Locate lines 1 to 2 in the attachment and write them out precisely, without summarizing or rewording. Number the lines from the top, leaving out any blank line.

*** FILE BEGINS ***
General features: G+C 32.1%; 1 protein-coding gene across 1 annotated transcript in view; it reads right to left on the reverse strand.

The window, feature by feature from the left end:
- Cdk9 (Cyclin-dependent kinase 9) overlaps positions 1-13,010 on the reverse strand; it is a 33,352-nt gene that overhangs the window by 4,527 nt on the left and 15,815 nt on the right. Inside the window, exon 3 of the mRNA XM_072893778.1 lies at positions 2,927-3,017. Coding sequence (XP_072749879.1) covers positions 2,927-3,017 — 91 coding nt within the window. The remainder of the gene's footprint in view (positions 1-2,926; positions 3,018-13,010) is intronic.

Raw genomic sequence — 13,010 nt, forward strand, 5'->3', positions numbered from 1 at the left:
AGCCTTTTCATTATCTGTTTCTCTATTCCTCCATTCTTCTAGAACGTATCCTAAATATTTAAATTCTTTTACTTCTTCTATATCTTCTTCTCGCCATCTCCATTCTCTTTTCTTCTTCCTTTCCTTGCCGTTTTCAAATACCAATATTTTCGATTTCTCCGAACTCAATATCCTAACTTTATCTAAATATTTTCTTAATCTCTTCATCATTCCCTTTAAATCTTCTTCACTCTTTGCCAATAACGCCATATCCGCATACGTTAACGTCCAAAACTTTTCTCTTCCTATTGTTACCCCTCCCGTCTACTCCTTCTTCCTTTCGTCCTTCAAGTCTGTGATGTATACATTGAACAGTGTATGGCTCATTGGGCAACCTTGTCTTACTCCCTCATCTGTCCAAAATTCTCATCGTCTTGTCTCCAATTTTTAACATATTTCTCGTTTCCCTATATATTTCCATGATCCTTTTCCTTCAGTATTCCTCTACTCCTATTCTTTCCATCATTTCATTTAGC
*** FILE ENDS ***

General features: G+C 32.1%; 1 protein-coding gene across 1 annotated transcript in view; it reads right to left on the reverse strand.

The window, feature by feature from the left end: